Democrats should be able to get behind Kelly Craft’s nomination to be U.S. ambassador to the United Nations given her commitment to diplomacy and defending human rights around the world, Greenwood writes. (Tom Williams/CQ Roll Call file photo)

OPINION — It was Eleanor Roosevelt, an icon of my Democratic Party, who summoned the energy and conscience that inspired a young United Nations to produce the Universal Declaration of Human Rights out of the rubble of World War II. The declaration built on the U.N.’s founding promise to promote and encourage “respect for human rights and for fundamental freedoms,” ideals that sadly, 70 years on, are being casually violated, from the reeducation camps of Xinjiang to the gulag-like jails of Moscow and Cairo.

So at a time when leaders who should be Roosevelt’s spiritual heirs are mostly missing in action, it was heartening to hear a member of the Trump administration publicly pledge to “reinforce the values, our values, that were central to the U.N.’s founding.” That’s what Kelly Craft told the Senate Foreign Relations Committee last month during her confirmation hearing to become the next U.S. ambassador to the United Nations. She promised to do the job with “an unwavering commitment to universal human rights and freedom” and vowed to “tackle human rights abuses every day.”

Capitol Ink | Ol' Civility Joe

Are we in this American experiment together? A July Fourth question to contemplate
Backlash from Harris’ debate performance shows the country still has a long way to go

Reactions to California Sen. Kamala Harris’ performance in last week’s Democratic debate have exposed the divide between those Americans allowed to express and feel pain and those expected to grin and bear it, Curtis writes. (Sean Rayford/Getty Images file photo)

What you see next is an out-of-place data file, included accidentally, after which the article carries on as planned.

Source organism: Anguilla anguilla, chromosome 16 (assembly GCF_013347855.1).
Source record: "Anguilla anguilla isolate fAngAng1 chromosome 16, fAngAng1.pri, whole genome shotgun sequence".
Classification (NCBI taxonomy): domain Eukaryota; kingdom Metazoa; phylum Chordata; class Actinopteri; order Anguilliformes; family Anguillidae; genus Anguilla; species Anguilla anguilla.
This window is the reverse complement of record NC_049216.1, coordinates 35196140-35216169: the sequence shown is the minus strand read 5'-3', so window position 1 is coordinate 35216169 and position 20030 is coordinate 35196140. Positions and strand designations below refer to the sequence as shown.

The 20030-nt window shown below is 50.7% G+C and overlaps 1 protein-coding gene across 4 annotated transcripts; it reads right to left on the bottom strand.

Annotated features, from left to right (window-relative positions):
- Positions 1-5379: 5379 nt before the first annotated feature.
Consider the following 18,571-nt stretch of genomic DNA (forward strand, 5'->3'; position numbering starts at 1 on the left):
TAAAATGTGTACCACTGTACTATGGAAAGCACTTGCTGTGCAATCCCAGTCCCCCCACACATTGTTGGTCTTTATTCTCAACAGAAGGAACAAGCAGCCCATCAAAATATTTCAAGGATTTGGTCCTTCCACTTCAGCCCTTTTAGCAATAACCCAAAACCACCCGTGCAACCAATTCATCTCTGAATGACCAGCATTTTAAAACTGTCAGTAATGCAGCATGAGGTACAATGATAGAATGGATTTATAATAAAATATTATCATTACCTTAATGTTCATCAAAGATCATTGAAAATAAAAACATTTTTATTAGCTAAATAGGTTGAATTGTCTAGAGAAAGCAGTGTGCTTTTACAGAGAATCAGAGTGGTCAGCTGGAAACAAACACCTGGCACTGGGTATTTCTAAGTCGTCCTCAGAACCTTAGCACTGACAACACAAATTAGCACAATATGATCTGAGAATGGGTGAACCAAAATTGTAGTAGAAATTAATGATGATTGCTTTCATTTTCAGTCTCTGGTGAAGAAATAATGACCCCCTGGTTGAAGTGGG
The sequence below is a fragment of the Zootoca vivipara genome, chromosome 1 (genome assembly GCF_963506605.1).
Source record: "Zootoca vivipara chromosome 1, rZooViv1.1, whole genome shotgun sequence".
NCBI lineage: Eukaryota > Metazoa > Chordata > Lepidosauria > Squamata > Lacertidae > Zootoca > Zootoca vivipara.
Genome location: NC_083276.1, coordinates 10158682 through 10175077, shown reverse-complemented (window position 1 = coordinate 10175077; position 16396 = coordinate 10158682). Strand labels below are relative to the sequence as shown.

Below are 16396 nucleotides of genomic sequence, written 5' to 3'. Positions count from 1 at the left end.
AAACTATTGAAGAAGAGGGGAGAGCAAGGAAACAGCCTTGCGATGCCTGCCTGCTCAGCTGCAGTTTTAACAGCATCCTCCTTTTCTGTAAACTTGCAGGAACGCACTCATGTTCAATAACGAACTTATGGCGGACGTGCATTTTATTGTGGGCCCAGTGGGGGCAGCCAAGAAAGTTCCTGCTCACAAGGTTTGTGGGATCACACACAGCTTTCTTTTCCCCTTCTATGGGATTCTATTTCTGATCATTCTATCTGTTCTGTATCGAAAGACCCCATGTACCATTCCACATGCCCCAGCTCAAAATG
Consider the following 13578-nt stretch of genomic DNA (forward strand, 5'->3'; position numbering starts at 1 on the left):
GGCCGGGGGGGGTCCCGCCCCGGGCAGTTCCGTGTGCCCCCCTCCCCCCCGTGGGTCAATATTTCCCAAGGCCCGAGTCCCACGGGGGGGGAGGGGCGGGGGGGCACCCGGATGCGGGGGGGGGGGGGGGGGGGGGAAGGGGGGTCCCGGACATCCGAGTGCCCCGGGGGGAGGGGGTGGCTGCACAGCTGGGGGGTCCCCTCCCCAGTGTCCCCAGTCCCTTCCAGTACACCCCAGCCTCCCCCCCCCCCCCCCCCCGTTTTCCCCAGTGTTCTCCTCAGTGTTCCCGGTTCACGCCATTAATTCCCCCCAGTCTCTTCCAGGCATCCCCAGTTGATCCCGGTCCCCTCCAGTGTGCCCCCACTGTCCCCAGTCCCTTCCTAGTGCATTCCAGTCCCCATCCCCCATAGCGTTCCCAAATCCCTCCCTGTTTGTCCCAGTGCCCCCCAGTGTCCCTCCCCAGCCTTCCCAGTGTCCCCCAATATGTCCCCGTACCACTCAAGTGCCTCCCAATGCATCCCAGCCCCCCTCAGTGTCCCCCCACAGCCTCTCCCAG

OPINION — Who doesn’t love Cary Grant, the debonair British-born, American acting legend, who wooed leading ladies, including the Hepburns, Katharine and Audrey, as well as generations of moviegoers? 

But he was not so charming when his submarine commander character in 1943’s “Destination Tokyo” said: “The Japs don’t understand the love we have for our women. They don’t even have a word for it in their language.”

Americans have been shortchanged. House Democrats want to change that
House’s fiscal 2020 spending bills are an important step to make up for lost ground

House Appropriations Chairwoman Nita M. Lowey writes that Democrats in the chamber are charting a new course with their For the People agenda. (Tom Williams/CQ Roll Call file photo)

OPINION — Former Speaker Sam Rayburn once said that “a jackass can kick a barn down, but it takes a carpenter to build one.” For too long, Congress hasn’t been the carpenter in this analogy.

But things are changing — at least in the House, with our Democratic majority’s ambitious agenda For the People. The Appropriations Committee, which I am proud to chair, is leading this charge to give every American a better chance at a better life.

This election, black voters will not lie low and take one for the team
Democrats take their most loyal constituency for granted. Not anymore

African Americans are used to being the scapegoat no matter what the facts are. Now they’re asking Democrats tough questions, Curtis writes. Above, Joe Biden shares the stage with Poor People’s Campaign co-leader William J. Barber II on June 17. (Tom Williams/CQ Roll Call)

OPINION — Republicans often say that the Democratic Party takes black voters for granted. They are right.

Of course, the GOP then does nothing to appeal to those voters. In fact, with the actions and words of its leaders on everything from gerrymandered districts (see North Carolina) to fair-housing enforcement (or the lack of it), the Republican Party, which once claimed broad support as the party of Lincoln, takes deliberate action to repel them.

As the Democratic debaters chase their base, Trump has a prime opening
Miami debates are more likely to resemble a bad morality play than an intelligent discussion of issues

When the 2020 Democratic hopefuls debate in Miami, their conundrum of connecting with the party’s anti-Trump base while not alienating middle-of-the-road voters will be on full display, Winston writes. (Jeff Swensen/Getty Images file photo)

OPINION — Hardball presidential politics, a little like Mother Nature, has an unforgiving way of winnowing a field and this go-round there is more to winnow than usual with 24 Democrats vying for their party’s nomination.

In the wild, it’s called survival of the fittest and that seems an apt description for today’s presidential primary process, regardless of party.

Capitol Ink | The One Percent

Capitol Ink | Wayward Drone